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Martin Rye
( rye1966 )

Used for three years and no longer on 12/09/2007 16:59:43 MST Report Post Print

Rating: 4 / 5

I used an Akto for three years. Great tent though strong wind does blow the sides in. Not one for tall people like me at 6ft 2. You won’t be able to sit up and the sloping sides get annoying after a few rainy nights. I sold mine in the end and got a Terra Nova Laser, its lighter and has more head height and room. I changed the guide rope layout to one similar to the Akto and it’s as stable. The Akto is good if your short but there are better choices out their like the Laser, or Laser competition from Terra Nova. The Akto needs to loss weight and have more head room along with more condensation control to bring up to date.

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Robert Taylor
( Robtay )
Akto on 05/23/2008 12:32:28 MDT Report Post Print

Rating: 5 / 5

I brought an akto after reading about 100 reviews online praising it, and mostly i agree. The problem is im not suited to feeling cramped up, something i get with all 1 man tents, i tried another from mountain hardware and exactly the same. The camping part of the trip is a lot of the fun for me, and feeling squashed isnt what its about. Im still giving the akto 5 stars becuase it deserves them, think twice if your above 6 foot, try to test one first, i use mine mainly on weekenders, anything longer and i find it hard to reccomend, though it might just be me. Consider the Unna instead, no vestibule but large inside. Saying that a lot of people on here are crazy and camp on mountain tops using bivy bags or use tarps made from super market carrier bags in which case the akto is a palace.


got use to the space inside and how to utalise it more after getting caught in stormy weather in scotland that lasted 4 days !!!. Even though i gave it 5 before i now think of it even more highly. By lying with your head at the entrance part with the inner open it feels like and is a lot more space, with the door unzipped a bit you get a window. Still not an insane amount of space but this tent kept me dry and i never felt like it would fail. *****(*)

Edited by Robtay on 10/12/2008 08:33:59 MDT.

gwen maka
( gwenmaka )
the best tent i've had on 03/14/2009 07:39:45 MDT Report Post Print

Rating: 5 / 5

i've had this tent for 6 years. it has had very heavy use in a wide variety of conditions. i camped in New Zealand for 3 months with hurricane and monsoon conditions. on one occasion i was trapped in it for 4 days in extreme wind and driving rain. only by the 4th day was it getting a bit clammy inside. i've used it in heavy snow in bolivia, in heavy rain in scotland. it has never once let me down. the quality is supreme and it is a pleasure to use and very easy to erect.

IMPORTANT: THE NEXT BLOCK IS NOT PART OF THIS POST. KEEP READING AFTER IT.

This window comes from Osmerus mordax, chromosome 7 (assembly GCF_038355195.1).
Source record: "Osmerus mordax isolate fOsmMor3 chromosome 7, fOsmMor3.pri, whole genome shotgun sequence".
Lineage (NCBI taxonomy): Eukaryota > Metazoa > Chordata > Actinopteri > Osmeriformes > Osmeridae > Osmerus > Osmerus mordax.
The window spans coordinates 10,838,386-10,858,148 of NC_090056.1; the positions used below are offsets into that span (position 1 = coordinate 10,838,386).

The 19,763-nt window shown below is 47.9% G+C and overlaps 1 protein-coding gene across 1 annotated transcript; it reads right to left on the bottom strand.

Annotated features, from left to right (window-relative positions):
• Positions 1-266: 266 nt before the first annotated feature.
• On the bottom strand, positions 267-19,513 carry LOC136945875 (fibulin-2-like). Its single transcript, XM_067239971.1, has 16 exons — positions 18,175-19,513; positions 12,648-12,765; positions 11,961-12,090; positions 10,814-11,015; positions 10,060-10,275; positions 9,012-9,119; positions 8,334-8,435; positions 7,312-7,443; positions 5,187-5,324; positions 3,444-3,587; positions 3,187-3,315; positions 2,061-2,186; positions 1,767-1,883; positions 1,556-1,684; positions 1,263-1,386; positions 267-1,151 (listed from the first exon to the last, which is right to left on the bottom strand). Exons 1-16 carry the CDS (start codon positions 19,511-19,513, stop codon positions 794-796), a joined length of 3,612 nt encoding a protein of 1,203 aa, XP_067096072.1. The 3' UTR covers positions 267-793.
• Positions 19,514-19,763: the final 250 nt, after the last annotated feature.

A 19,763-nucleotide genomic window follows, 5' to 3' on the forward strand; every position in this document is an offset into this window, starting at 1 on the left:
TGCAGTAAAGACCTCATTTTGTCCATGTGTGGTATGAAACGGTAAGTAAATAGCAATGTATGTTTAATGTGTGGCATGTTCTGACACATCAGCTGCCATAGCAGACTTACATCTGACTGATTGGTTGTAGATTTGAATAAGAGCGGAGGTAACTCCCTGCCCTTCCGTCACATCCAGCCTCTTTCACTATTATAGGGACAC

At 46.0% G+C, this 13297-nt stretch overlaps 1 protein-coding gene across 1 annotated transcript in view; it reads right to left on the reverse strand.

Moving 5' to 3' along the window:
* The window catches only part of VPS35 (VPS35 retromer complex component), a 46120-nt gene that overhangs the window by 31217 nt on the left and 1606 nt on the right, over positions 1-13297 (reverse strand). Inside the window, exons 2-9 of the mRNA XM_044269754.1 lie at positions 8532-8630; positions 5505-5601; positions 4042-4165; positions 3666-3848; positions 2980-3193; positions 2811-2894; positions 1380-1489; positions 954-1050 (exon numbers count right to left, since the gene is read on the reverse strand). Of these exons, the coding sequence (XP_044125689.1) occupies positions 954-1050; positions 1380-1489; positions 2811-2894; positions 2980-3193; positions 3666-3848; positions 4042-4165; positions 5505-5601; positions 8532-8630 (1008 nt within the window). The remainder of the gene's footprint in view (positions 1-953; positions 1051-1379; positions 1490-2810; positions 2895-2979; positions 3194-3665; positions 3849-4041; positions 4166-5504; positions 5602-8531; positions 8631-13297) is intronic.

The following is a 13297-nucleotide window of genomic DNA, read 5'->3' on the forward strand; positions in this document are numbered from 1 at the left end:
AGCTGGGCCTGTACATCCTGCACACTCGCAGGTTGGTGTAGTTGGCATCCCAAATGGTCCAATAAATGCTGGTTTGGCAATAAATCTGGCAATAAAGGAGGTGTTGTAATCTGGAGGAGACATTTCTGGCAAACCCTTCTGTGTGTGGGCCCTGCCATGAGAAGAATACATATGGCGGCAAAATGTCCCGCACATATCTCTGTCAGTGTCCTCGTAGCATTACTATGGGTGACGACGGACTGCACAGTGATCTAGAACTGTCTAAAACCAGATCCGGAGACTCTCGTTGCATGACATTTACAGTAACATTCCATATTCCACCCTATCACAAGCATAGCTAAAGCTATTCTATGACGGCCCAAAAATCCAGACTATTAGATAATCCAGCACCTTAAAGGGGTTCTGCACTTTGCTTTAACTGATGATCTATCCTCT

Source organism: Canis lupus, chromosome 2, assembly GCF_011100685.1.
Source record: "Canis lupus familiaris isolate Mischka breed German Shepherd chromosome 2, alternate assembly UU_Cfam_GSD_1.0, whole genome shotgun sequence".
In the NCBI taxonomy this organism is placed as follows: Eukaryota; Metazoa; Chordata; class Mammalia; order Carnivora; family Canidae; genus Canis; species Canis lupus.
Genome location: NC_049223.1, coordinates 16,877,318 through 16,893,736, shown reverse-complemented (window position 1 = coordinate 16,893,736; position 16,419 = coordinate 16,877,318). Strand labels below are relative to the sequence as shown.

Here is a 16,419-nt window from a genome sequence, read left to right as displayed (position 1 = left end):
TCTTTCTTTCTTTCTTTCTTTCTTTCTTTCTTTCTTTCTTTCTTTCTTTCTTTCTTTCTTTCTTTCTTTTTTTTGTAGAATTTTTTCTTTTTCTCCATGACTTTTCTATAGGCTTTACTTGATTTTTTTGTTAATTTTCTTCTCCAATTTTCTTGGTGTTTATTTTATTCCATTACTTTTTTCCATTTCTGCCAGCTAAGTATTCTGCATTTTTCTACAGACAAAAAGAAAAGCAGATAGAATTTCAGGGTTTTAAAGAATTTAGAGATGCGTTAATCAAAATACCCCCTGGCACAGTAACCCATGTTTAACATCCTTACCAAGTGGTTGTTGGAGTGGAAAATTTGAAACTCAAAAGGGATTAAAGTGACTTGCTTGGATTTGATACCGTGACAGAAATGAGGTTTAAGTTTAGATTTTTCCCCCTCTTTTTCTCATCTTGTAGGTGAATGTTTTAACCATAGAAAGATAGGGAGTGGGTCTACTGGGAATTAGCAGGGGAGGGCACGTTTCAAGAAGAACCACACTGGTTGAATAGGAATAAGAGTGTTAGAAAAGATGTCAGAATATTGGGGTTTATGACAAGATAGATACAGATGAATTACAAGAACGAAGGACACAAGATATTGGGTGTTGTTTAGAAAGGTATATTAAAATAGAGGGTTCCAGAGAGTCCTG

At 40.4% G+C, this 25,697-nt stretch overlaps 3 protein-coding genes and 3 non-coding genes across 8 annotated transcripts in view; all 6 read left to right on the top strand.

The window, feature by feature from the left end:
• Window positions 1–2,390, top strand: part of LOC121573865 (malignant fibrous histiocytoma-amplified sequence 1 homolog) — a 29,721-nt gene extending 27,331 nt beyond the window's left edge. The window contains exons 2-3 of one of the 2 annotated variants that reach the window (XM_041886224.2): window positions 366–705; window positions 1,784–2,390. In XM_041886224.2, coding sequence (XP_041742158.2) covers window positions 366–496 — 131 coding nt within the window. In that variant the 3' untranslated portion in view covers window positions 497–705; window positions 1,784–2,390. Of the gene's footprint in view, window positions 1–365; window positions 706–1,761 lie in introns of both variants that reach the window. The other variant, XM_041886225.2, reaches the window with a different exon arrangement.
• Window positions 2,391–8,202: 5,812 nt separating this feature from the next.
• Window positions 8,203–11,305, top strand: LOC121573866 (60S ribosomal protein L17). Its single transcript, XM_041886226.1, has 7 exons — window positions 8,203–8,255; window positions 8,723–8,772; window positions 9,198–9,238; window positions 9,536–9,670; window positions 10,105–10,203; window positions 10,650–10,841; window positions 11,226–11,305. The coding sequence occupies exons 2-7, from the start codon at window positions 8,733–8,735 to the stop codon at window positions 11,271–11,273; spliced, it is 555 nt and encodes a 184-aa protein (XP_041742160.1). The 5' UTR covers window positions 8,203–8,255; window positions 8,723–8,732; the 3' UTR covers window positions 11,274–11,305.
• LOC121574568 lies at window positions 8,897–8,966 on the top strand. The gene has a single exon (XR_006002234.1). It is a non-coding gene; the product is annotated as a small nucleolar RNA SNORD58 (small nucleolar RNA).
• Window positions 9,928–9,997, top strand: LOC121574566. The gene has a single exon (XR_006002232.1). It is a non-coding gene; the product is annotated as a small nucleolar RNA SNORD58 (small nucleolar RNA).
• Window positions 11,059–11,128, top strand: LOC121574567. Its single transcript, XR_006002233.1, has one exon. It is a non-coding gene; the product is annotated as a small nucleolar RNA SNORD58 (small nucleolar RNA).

Matthew Swierkowski
( Berserker )

Akto on 03/02/2010 10:50:41 MST Report Post Print

Rating: 5 / 5

I have used this tent many nights over the last few years. It has been my main inclement weather/winter tent, so it typically sees the worst weather I go out in. Well, let’s get right into this.

The Akto packs up fairly small, but packing is a little annoying due to the 4 struts (2 on either end of the tent). It’s not a big deal though. I like to just lay the tent out, fold it lengthwise up such that it’s about the width of a strut, and then just roll it up like that around the 2 struts on the end I start the roll at. Setting it up isn’t too bad once one has done it a few times, but can be a little difficult the first time. I would highly recommend setting it up in the yard a couple of times before the first use in the field. One thing that is really nice about the inherent design of the tent is that the since the inner is attached to the outer one can throw it down in pouring rain, and set it up without getting the inner tent wet.

According to Hilleberg the Akto does not require seam sealing as the seams are sealed by way of how they are sewn. I can attest that they do not leak as I have not tried to seal the seams, and have never noticed any leakage. To be honest I am not sure how one would even seal the seams as the pole sleeve appears to be a different type of material than the Kerlon outer tent that it’s sewn into.

The Akto is quite stable in wind pitched with the minimal 8 stakes, and could likely handle substantial wind with the extra 2 guy lines (attached to the pole sleeve) staked out. I have never been in wind strong enough to test the limits of the Akto. The most wind I think it has seen has been 40 mph gusts, and it sloughed those off like they were nothing. Snow loading is a different story in that the flat ends on the Akto tend to allow snow to accumulate causing the tent to sag in. In heavy snow it is recommended that it be periodically knocked off.

Living space is not luxurious, but is ample. I am 6’-5”, and have no issues with the space inside the inner tent. I will note that I cannot sit upright without hitting the ceiling. The inner can be disconnected from the outer at this point though allowing for a little more head room if desired. I also find that sometimes the inner ceiling at the end sags onto my face when I am on thick sleeping pads. The head room and tent hitting ones face might be a deal breaker for some, but I don’t care. I also use bivies, so it’s a spacious shelter compared to that.

The vestibule is one of the main selling points of this tent in my opinion. It’s huge, and allows for storage of lots of gear. It also makes a nice buffer area so that entering the tent in rain can be done without getting everything the tent wet.

Condensation in this tent is a normal thing that must be dealt with. Typically condensation stays fairly minimal on the inside of the inner tent. I have noticed that when the temperature is below freezing that is usually when the condensation becomes more widespread on the inside of the inner tent. About the worst I have seen amounts to a thin film that can be easily wiped off with a towel.

In conclusion, I have found the Akto to be a great 4 season tent especially in the SE where we don’t normally deal with large amounts of snow.